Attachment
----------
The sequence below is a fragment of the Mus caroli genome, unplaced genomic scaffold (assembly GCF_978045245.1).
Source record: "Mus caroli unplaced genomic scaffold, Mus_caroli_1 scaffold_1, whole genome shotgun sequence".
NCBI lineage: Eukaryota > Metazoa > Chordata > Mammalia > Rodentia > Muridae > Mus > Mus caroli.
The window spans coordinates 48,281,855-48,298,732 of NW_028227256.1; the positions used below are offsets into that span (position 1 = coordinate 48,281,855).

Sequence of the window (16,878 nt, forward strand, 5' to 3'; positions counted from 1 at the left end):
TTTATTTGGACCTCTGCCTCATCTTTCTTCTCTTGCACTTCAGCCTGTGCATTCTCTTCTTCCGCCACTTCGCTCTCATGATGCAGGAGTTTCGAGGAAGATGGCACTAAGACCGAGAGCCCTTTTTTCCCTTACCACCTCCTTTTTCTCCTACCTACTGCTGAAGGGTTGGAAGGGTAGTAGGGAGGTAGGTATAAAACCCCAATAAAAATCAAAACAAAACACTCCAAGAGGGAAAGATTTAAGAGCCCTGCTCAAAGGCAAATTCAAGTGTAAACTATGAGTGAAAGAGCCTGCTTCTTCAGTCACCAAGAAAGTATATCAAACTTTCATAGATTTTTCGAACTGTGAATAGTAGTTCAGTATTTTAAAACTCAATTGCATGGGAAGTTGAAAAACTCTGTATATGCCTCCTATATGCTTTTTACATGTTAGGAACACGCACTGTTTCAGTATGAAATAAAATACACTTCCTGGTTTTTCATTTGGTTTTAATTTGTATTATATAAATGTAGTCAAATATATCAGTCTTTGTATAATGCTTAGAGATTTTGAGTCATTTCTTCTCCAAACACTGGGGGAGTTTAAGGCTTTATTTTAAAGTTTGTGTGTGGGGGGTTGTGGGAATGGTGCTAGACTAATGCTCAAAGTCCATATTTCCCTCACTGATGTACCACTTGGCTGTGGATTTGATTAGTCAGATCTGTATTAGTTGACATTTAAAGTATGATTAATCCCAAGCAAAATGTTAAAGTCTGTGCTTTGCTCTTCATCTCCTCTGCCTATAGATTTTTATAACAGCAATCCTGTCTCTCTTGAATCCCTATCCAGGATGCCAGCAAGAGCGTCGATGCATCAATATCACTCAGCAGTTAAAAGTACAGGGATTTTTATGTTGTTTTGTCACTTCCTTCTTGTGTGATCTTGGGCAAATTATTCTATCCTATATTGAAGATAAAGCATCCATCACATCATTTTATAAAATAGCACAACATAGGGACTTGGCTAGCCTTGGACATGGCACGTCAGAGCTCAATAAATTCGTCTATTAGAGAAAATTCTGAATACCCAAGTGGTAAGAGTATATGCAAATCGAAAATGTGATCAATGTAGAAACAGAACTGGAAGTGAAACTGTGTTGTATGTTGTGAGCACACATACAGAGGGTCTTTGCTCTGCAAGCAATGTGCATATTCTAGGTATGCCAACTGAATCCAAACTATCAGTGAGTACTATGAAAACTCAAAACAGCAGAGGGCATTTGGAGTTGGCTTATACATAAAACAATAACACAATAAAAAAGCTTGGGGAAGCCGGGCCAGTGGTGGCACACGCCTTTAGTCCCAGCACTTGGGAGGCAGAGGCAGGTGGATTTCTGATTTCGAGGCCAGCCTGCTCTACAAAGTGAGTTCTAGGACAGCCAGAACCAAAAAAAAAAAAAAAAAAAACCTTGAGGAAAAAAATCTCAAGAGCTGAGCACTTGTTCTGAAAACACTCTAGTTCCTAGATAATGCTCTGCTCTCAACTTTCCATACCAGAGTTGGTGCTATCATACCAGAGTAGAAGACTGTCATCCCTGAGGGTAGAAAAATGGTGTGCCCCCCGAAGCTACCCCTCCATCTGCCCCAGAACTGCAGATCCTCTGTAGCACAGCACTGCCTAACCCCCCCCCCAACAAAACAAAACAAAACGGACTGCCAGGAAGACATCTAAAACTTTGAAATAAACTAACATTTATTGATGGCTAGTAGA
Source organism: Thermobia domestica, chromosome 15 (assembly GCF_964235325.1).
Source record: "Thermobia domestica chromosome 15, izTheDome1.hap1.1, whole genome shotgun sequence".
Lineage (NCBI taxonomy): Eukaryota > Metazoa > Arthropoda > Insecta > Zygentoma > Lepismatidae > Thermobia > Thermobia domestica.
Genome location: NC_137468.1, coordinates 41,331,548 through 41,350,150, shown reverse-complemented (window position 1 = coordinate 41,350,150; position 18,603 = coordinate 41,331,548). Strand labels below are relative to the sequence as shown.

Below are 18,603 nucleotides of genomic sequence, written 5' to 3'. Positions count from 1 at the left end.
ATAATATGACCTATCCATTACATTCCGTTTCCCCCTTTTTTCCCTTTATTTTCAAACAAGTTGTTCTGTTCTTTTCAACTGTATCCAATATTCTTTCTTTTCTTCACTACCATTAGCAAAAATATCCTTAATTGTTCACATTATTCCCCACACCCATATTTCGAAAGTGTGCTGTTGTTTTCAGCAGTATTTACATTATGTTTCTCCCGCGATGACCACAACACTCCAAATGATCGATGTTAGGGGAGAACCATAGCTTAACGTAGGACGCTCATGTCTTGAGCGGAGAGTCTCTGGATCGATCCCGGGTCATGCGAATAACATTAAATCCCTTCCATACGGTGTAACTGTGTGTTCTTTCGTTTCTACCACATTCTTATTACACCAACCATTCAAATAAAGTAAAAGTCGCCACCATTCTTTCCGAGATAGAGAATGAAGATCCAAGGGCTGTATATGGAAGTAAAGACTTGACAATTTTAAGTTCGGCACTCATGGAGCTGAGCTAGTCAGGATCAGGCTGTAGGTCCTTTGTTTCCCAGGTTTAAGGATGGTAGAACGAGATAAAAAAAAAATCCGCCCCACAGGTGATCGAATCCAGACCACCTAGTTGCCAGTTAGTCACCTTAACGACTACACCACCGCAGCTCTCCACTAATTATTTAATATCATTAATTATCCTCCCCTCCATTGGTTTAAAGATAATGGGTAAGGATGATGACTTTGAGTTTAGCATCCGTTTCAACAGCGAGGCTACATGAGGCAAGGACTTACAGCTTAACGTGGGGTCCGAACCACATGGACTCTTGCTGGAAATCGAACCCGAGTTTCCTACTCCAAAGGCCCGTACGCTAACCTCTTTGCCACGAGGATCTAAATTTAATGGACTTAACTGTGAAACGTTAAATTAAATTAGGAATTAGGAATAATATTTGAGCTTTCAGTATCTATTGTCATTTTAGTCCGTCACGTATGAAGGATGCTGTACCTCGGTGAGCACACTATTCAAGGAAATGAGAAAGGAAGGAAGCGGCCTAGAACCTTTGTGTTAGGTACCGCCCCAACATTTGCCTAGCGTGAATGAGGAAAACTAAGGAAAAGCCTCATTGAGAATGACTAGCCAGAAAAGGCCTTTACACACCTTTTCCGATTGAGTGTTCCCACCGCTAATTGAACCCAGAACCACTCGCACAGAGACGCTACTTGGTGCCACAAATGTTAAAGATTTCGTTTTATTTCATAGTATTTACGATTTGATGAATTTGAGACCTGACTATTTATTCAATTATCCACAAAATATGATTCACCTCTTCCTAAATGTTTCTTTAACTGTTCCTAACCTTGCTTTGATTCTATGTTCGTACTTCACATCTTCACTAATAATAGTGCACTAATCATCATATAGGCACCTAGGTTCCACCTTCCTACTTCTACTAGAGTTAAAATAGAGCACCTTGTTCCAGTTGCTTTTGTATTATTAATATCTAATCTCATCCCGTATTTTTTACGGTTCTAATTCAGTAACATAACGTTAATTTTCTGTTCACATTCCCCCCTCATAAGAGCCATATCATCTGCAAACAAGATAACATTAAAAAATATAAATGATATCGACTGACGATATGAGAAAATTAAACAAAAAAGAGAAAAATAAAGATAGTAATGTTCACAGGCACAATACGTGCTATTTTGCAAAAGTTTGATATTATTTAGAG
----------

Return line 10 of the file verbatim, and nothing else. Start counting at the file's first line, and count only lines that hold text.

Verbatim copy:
Genome location: NC_137468.1, coordinates 41,331,548 through 41,350,150, shown reverse-complemented (window position 1 = coordinate 41,350,150; position 18,603 = coordinate 41,331,548). Strand labels below are relative to the sequence as shown.